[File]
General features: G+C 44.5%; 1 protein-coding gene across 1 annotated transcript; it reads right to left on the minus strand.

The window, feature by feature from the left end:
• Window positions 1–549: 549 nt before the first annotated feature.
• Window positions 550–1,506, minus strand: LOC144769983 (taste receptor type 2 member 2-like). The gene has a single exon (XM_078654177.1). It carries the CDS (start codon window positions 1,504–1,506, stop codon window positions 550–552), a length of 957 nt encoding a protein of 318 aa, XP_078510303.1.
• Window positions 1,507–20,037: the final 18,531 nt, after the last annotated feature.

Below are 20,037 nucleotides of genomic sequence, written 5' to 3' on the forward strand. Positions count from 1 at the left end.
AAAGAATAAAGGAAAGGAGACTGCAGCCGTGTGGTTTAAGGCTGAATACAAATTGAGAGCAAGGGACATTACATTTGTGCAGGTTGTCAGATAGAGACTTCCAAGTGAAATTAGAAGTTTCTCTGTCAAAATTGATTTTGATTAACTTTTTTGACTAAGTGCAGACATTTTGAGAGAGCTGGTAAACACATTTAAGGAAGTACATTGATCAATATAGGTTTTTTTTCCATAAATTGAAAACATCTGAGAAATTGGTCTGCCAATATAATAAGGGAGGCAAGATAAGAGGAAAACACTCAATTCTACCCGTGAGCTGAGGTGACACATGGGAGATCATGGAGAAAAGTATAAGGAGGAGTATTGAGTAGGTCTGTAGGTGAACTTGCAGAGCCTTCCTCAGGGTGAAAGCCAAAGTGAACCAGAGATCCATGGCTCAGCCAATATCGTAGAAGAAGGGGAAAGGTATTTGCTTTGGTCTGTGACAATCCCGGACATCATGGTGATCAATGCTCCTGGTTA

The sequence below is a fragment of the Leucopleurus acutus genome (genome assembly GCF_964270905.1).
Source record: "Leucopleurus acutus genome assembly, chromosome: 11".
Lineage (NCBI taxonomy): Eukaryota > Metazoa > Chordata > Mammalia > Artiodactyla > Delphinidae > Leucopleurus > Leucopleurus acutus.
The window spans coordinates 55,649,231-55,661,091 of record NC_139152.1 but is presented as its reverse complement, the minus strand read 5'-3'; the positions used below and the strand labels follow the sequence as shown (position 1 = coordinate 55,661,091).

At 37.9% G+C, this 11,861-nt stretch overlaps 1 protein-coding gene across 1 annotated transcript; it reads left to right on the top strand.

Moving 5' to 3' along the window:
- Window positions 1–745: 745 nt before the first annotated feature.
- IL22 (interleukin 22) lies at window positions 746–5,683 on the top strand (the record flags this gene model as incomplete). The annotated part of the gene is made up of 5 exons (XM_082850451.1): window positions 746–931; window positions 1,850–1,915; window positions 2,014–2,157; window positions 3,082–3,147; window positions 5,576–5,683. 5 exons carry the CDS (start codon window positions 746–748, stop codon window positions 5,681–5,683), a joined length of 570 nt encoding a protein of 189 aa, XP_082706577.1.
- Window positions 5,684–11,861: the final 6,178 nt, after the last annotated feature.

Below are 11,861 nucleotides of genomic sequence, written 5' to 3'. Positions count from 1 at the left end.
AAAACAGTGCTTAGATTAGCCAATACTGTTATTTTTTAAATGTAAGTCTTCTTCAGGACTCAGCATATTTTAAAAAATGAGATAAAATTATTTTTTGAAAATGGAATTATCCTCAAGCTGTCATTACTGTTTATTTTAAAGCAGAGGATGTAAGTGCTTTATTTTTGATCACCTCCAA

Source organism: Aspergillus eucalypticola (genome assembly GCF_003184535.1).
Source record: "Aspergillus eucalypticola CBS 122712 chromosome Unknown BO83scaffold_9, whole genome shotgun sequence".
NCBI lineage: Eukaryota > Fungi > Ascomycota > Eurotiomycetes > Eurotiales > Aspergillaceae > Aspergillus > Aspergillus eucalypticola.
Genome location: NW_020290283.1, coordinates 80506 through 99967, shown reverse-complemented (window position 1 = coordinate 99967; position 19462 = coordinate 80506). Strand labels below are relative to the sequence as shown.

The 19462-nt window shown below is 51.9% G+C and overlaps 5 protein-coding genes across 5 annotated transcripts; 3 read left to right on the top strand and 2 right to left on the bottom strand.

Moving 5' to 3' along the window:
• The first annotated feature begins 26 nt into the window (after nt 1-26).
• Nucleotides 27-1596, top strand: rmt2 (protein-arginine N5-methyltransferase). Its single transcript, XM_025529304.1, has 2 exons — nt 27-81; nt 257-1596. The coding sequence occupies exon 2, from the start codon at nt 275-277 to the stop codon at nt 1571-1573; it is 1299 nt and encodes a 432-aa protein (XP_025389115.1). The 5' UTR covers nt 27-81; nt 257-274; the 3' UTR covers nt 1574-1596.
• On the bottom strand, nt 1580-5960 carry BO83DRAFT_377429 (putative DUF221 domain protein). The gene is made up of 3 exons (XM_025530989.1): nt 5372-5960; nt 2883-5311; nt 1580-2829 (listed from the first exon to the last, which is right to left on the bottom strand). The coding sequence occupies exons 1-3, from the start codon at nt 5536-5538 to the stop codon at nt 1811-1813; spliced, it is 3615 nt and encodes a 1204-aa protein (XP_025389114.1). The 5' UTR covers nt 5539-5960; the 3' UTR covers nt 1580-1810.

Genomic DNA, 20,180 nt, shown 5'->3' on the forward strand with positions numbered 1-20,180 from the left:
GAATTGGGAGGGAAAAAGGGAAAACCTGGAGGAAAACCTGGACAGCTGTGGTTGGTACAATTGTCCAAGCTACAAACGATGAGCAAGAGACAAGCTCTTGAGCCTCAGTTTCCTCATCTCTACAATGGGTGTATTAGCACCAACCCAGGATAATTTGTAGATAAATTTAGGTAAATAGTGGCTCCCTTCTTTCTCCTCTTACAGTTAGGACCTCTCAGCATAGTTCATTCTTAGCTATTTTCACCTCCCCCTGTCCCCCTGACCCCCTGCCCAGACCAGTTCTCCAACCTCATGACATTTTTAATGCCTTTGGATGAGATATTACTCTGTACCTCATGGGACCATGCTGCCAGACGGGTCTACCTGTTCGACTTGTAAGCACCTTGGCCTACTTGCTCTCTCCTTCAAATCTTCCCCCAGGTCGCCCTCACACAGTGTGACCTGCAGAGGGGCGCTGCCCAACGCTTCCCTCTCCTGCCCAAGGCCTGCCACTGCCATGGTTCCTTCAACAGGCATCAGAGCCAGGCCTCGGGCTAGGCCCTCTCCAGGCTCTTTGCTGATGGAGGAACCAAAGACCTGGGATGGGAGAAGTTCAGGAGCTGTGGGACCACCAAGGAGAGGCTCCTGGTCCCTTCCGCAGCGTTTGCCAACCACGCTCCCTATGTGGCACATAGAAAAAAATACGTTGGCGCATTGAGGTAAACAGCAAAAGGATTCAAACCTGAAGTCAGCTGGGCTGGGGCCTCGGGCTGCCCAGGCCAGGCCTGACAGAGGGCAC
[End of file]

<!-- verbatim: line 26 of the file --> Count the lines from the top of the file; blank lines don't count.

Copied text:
• Nucleotides 27-1596, top strand: rmt2 (protein-arginine N5-methyltransferase). Its single transcript, XM_025529304.1, has 2 exons — nt 27-81; nt 257-1596. The coding sequence occupies exon 2, from the start codon at nt 275-277 to the stop codon at nt 1571-1573; it is 1299 nt and encodes a 432-aa protein (XP_025389115.1). The 5' UTR covers nt 27-81; nt 257-274; the 3' UTR covers nt 1574-1596.